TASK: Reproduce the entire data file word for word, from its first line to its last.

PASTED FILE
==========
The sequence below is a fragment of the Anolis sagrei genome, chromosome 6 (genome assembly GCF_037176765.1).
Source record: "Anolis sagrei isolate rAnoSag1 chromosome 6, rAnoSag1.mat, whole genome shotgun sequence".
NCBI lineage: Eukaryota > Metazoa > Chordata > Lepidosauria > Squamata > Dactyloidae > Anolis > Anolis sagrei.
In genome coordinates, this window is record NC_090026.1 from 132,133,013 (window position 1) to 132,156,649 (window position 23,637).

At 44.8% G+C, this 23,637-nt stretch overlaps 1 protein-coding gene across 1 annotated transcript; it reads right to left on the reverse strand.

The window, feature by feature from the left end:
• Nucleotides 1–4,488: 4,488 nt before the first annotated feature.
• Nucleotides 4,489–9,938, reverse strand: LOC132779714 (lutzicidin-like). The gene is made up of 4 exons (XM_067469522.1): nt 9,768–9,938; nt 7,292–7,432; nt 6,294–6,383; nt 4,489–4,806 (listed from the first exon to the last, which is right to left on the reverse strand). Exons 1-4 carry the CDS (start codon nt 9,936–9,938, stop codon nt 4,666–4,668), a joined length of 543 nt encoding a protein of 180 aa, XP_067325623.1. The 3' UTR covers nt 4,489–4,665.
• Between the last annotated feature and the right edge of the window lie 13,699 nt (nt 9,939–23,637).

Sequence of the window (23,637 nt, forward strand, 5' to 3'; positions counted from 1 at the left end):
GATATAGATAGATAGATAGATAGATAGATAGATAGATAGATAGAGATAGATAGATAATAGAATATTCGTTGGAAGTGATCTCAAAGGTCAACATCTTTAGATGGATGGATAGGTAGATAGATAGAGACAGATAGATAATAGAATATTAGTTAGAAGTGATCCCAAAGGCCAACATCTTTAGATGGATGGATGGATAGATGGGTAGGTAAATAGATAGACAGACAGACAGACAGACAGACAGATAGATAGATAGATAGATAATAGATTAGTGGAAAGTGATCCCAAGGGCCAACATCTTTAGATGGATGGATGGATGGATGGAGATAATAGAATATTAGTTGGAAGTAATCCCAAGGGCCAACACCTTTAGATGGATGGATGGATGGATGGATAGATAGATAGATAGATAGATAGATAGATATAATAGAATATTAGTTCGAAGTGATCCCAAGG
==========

The sequence below is a fragment of the Anolis sagrei genome, chromosome 6 (genome assembly GCF_037176765.1).
Source record: "Anolis sagrei isolate rAnoSag1 chromosome 6, rAnoSag1.mat, whole genome shotgun sequence".
NCBI lineage: Eukaryota > Metazoa > Chordata > Lepidosauria > Squamata > Dactyloidae > Anolis > Anolis sagrei.
In genome coordinates, this window is record NC_090026.1 from 132,133,013 (window position 1) to 132,156,649 (window position 23,637).

At 44.8% G+C, this 23,637-nt stretch overlaps 1 protein-coding gene across 1 annotated transcript; it reads right to left on the reverse strand.

The window, feature by feature from the left end:
• Nucleotides 1–4,488: 4,488 nt before the first annotated feature.
• Nucleotides 4,489–9,938, reverse strand: LOC132779714 (lutzicidin-like). The gene is made up of 4 exons (XM_067469522.1): nt 9,768–9,938; nt 7,292–7,432; nt 6,294–6,383; nt 4,489–4,806 (listed from the first exon to the last, which is right to left on the reverse strand). Exons 1-4 carry the CDS (start codon nt 9,936–9,938, stop codon nt 4,666–4,668), a joined length of 543 nt encoding a protein of 180 aa, XP_067325623.1. The 3' UTR covers nt 4,489–4,665.
• Between the last annotated feature and the right edge of the window lie 13,699 nt (nt 9,939–23,637).

Sequence of the window (23,637 nt, forward strand, 5' to 3'; positions counted from 1 at the left end):
GATATAGATAGATAGATAGATAGATAGATAGATAGATAGATAGAGATAGATAGATAATAGAATATTCGTTGGAAGTGATCTCAAAGGTCAACATCTTTAGATGGATGGATAGGTAGATAGATAGAGACAGATAGATAATAGAATATTAGTTAGAAGTGATCCCAAAGGCCAACATCTTTAGATGGATGGATGGATAGATGGGTAGGTAAATAGATAGACAGACAGACAGACAGACAGACAGATAGATAGATAGATAGATAATAGATTAGTGGAAAGTGATCCCAAGGGCCAACATCTTTAGATGGATGGATGGATGGATGGAGATAATAGAATATTAGTTGGAAGTAATCCCAAGGGCCAACACCTTTAGATGGATGGATGGATGGATGGATAGATAGATAGATAGATAGATAGATAGATATAATAGAATATTAGTTCGAAGTGATCCCAAGG